Taking an image to the next level can be accomplished in many ways, one of which is some additional editing in Photoshop or a similar program, such as Affinity (which works much like PS). The difference with small corrections, none of which change the subject or the intent of the image, can be amazing (but if you believe yourself to be a purist of some type, i.e., leave all the debris and change nothing, then stop here!). If you use the Adobe Creative Cloud Photography plan that includes Lightroom Classic (LrC) you also have access to Photoshop (PS); however, I’ve heard many photographers say they don’t use PS because it’s too difficult or too confusing. There are a few simple tools you can easily learn that will improve your images without too much difficulty and as you use them you will get better and begin to learn more about PS and how it works. Adobe calls these tools the Retouching Tools and they include the Spot Healing Brush, the Patch tool, and the Clone Stamp tool, plus a few other tools such as the eraser and pattern stamp. I’ll talk about two of these tools here, the Spot Healing Brush and the Patch tool (using the content aware option) and in a subsequent article I’ll talk about the Clone Stamp tool.
PS is a complex and robust software editing program and I’ve only touched the surface of the program but that’s all right with me because I know enough to get various editing jobs completed. I learn more each time I use the program and decide to do something new with an image. While I can do somewhat complex layering techniques with the program I don’t often do that for general clean-up on images. If you’ve never used PS from LrC, all you need to do is click on an image in LrC, then use the Command or Control key along with the “E” key and that will result in you being able to create a duplicate image file that will be used in PS. In LrC Preferences>External Preferences you can choose what format you want this file to be, either PSD or TIFF. Once you are in PS use the menu at the top right to choose the Photography option, which will provide you with the tools you need to edit photographs. If you are using a different program than LrC simply use the open file command in that program.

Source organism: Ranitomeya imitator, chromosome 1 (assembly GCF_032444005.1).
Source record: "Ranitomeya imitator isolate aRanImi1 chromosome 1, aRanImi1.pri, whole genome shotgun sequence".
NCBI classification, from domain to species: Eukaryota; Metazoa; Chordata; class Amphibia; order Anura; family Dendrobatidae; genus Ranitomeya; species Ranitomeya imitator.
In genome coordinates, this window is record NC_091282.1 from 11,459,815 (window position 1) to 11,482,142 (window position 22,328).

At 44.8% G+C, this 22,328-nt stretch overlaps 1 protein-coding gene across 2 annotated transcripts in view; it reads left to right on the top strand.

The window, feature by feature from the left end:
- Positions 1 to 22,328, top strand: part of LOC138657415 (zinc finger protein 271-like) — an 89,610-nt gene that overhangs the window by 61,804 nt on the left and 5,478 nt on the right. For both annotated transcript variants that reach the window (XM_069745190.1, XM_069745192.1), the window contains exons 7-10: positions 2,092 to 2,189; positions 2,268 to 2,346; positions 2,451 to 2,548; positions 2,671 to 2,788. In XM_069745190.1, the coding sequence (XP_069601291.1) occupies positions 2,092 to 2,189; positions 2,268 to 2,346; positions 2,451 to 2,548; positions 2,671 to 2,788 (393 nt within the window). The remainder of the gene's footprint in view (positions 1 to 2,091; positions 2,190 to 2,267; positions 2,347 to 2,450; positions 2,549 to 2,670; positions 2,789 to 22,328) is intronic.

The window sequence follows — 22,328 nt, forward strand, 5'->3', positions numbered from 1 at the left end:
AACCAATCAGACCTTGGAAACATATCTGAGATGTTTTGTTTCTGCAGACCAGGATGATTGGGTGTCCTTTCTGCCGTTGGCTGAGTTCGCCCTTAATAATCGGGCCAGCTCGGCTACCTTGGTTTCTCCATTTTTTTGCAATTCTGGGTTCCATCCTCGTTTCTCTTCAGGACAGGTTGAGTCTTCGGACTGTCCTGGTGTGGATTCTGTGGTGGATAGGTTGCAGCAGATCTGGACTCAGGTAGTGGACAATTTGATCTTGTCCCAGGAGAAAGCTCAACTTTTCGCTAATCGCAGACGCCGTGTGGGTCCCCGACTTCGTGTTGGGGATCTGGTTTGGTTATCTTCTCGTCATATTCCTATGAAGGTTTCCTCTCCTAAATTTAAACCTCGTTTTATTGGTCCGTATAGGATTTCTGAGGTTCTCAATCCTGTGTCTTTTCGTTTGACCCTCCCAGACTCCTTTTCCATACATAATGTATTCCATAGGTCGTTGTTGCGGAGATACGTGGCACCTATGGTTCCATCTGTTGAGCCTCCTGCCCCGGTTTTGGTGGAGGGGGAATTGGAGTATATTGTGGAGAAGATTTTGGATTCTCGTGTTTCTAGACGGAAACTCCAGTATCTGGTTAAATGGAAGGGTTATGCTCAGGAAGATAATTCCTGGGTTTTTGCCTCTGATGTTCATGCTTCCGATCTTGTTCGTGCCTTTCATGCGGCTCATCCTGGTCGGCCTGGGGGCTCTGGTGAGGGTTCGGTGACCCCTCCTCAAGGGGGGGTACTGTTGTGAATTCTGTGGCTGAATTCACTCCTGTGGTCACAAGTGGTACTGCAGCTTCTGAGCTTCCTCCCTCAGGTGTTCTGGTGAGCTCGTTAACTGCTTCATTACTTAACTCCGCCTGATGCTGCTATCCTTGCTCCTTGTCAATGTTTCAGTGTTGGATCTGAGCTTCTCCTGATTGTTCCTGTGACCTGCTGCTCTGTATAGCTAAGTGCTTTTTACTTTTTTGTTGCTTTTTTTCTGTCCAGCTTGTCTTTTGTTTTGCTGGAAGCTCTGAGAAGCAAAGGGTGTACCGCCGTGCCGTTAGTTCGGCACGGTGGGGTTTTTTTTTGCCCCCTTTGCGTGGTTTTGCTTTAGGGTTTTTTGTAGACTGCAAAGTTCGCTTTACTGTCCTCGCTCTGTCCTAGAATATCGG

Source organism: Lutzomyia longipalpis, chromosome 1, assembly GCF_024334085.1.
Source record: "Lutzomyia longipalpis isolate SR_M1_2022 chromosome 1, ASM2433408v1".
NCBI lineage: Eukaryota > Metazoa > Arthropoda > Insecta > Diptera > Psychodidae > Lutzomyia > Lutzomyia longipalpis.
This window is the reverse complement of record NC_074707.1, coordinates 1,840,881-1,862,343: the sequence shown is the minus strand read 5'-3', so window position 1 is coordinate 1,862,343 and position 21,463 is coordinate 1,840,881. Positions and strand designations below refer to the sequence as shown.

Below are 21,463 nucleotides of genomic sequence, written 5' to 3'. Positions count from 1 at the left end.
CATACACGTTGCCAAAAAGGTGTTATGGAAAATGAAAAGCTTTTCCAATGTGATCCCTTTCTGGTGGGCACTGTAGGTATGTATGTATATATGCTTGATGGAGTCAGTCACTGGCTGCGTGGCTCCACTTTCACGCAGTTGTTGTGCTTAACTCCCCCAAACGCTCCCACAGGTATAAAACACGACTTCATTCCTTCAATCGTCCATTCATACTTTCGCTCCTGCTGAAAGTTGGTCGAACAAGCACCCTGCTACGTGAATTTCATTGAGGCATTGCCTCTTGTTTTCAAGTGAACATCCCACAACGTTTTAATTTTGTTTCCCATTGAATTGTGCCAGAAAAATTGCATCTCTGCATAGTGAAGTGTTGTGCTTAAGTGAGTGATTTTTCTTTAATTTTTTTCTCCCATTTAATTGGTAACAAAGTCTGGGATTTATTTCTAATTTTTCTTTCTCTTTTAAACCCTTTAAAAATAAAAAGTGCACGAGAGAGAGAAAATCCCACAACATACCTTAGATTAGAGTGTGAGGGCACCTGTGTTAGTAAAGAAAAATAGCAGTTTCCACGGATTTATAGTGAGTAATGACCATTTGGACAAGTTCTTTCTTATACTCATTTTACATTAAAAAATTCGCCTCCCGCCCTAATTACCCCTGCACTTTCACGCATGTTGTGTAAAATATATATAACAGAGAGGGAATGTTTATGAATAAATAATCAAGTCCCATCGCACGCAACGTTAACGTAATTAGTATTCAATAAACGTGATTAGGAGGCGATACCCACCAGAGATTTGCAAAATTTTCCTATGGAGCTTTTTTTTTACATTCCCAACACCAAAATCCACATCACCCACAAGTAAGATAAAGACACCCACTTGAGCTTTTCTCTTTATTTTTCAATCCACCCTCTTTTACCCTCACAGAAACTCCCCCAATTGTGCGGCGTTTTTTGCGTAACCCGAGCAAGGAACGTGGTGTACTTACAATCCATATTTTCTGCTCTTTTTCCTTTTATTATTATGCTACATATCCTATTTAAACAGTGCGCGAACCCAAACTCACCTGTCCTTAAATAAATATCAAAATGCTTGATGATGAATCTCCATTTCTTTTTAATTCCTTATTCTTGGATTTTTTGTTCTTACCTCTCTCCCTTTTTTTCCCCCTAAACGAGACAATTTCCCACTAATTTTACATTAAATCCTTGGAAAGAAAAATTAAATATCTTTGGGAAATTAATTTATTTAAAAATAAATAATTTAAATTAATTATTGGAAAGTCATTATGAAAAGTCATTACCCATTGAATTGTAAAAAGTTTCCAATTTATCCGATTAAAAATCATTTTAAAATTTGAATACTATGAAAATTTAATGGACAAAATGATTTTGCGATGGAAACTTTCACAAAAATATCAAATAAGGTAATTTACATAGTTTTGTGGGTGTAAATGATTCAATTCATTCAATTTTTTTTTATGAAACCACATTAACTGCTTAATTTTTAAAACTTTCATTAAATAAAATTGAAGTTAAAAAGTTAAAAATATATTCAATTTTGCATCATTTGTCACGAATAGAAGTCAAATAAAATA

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Photoshop Menu Bar and the Photography option
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I photograph a lot of wildlife and flowers in the spring. In particular, flowers are just not perfect things, they often have spots and imperfections on them (and insects that I don’t want there!) that detract from the overall beauty of the subject. Showing beauty with a flower is my main artistic intent (I think I keep trying to create my perfect world!). Wildlife, too, can be problematic as the water that a bird is in is often filled with debris. I use LrC to process all my images so I’ll import the images into LrC, choose the images I like, then process those images. If the image needs some clean-up after processing I’ll export it from within LrC to PS, using the shortcut keys listed above. My new PS file is created (because I’ve already specified that in my LrC preferences) and it opens up in PS for me to work on. The image below, the purple and yellow pansy, is both a before and after shot.
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